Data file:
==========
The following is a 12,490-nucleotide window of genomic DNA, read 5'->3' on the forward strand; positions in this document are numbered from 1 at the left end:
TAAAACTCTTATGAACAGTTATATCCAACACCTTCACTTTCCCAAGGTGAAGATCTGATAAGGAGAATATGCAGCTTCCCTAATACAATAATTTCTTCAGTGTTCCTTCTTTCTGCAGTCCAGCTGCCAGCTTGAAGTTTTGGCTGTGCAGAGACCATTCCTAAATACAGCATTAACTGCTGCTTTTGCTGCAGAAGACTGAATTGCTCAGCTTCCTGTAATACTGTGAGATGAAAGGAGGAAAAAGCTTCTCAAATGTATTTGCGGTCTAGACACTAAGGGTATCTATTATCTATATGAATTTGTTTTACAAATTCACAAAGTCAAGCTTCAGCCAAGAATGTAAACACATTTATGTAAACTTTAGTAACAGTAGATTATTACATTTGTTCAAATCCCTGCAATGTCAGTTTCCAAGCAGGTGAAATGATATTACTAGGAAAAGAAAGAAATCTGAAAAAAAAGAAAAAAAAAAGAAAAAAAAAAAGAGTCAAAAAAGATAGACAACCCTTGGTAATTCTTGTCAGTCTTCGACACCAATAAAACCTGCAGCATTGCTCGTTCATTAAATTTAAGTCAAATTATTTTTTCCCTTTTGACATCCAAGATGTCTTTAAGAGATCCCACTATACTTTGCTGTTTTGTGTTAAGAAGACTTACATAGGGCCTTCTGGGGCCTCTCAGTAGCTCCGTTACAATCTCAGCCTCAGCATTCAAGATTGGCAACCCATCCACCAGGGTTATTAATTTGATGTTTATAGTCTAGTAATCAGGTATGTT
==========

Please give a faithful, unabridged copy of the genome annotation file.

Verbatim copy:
The following is a 12,490-nucleotide window of genomic DNA, read 5'->3' on the forward strand; positions in this document are numbered from 1 at the left end:
TAAAACTCTTATGAACAGTTATATCCAACACCTTCACTTTCCCAAGGTGAAGATCTGATAAGGAGAATATGCAGCTTCCCTAATACAATAATTTCTTCAGTGTTCCTTCTTTCTGCAGTCCAGCTGCCAGCTTGAAGTTTTGGCTGTGCAGAGACCATTCCTAAATACAGCATTAACTGCTGCTTTTGCTGCAGAAGACTGAATTGCTCAGCTTCCTGTAATACTGTGAGATGAAAGGAGGAAAAAGCTTCTCAAATGTATTTGCGGTCTAGACACTAAGGGTATCTATTATCTATATGAATTTGTTTTACAAATTCACAAAGTCAAGCTTCAGCCAAGAATGTAAACACATTTATGTAAACTTTAGTAACAGTAGATTATTACATTTGTTCAAATCCCTGCAATGTCAGTTTCCAAGCAGGTGAAATGATATTACTAGGAAAAGAAAGAAATCTGAAAAAAAAGAAAAAAAAAAGAAAAAAAAAAAGAGTCAAAAAAGATAGACAACCCTTGGTAATTCTTGTCAGTCTTCGACACCAATAAAACCTGCAGCATTGCTCGTTCATTAAATTTAAGTCAAATTATTTTTTCCCTTTTGACATCCAAGATGTCTTTAAGAGATCCCACTATACTTTGCTGTTTTGTGTTAAGAAGACTTACATAGGGCCTTCTGGGGCCTCTCAGTAGCTCCGTTACAATCTCAGCCTCAGCATTCAAGATTGGCAACCCATCCACCAGGGTTATTAATTTGATGTTTATAGTCTAGTAATCAGGTATGTT